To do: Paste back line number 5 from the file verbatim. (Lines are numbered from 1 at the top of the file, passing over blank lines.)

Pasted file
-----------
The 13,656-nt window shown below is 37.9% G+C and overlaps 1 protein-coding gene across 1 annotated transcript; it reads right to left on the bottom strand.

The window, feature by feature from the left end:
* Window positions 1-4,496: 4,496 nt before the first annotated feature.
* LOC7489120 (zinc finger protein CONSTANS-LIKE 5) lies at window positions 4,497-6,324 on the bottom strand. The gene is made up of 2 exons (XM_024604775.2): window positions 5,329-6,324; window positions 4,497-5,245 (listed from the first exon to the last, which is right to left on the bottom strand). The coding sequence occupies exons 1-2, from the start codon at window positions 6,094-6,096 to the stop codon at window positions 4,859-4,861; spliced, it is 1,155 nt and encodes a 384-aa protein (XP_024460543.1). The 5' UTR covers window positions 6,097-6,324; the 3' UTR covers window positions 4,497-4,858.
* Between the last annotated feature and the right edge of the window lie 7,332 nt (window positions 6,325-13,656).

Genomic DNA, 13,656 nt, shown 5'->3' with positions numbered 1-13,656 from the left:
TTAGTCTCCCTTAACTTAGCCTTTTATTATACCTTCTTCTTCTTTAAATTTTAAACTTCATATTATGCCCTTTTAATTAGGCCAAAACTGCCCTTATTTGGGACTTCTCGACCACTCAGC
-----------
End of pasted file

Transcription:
* Between the last annotated feature and the right edge of the window lie 7,332 nt (window positions 6,325-13,656).